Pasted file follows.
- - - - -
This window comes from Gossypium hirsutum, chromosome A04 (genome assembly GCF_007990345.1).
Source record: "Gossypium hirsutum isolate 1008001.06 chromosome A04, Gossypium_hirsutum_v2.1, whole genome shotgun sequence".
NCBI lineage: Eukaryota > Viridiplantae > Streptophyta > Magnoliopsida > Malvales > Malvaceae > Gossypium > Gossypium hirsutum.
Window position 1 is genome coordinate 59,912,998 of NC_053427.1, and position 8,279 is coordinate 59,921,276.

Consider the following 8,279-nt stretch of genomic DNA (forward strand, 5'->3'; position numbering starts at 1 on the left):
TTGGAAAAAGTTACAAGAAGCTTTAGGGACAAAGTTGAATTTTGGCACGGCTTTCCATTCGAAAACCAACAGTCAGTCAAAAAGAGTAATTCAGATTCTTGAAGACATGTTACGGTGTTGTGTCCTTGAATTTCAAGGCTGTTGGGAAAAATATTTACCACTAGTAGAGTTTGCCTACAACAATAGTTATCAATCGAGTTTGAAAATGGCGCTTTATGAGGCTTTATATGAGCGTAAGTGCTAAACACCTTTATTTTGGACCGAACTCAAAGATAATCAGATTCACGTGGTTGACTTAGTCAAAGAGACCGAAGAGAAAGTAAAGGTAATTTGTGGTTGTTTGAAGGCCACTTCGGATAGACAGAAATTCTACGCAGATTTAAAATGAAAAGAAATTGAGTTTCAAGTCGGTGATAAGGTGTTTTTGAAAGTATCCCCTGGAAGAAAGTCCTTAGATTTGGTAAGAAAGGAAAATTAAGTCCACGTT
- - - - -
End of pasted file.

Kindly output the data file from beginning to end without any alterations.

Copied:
This window comes from Gossypium hirsutum, chromosome A04 (genome assembly GCF_007990345.1).
Source record: "Gossypium hirsutum isolate 1008001.06 chromosome A04, Gossypium_hirsutum_v2.1, whole genome shotgun sequence".
NCBI lineage: Eukaryota > Viridiplantae > Streptophyta > Magnoliopsida > Malvales > Malvaceae > Gossypium > Gossypium hirsutum.
Window position 1 is genome coordinate 59,912,998 of NC_053427.1, and position 8,279 is coordinate 59,921,276.

Consider the following 8,279-nt stretch of genomic DNA (forward strand, 5'->3'; position numbering starts at 1 on the left):
TTGGAAAAAGTTACAAGAAGCTTTAGGGACAAAGTTGAATTTTGGCACGGCTTTCCATTCGAAAACCAACAGTCAGTCAAAAAGAGTAATTCAGATTCTTGAAGACATGTTACGGTGTTGTGTCCTTGAATTTCAAGGCTGTTGGGAAAAATATTTACCACTAGTAGAGTTTGCCTACAACAATAGTTATCAATCGAGTTTGAAAATGGCGCTTTATGAGGCTTTATATGAGCGTAAGTGCTAAACACCTTTATTTTGGACCGAACTCAAAGATAATCAGATTCACGTGGTTGACTTAGTCAAAGAGACCGAAGAGAAAGTAAAGGTAATTTGTGGTTGTTTGAAGGCCACTTCGGATAGACAGAAATTCTACGCAGATTTAAAATGAAAAGAAATTGAGTTTCAAGTCGGTGATAAGGTGTTTTTGAAAGTATCCCCTGGAAGAAAGTCCTTAGATTTGGTAAGAAAGGAAAATTAAGTCCACGTT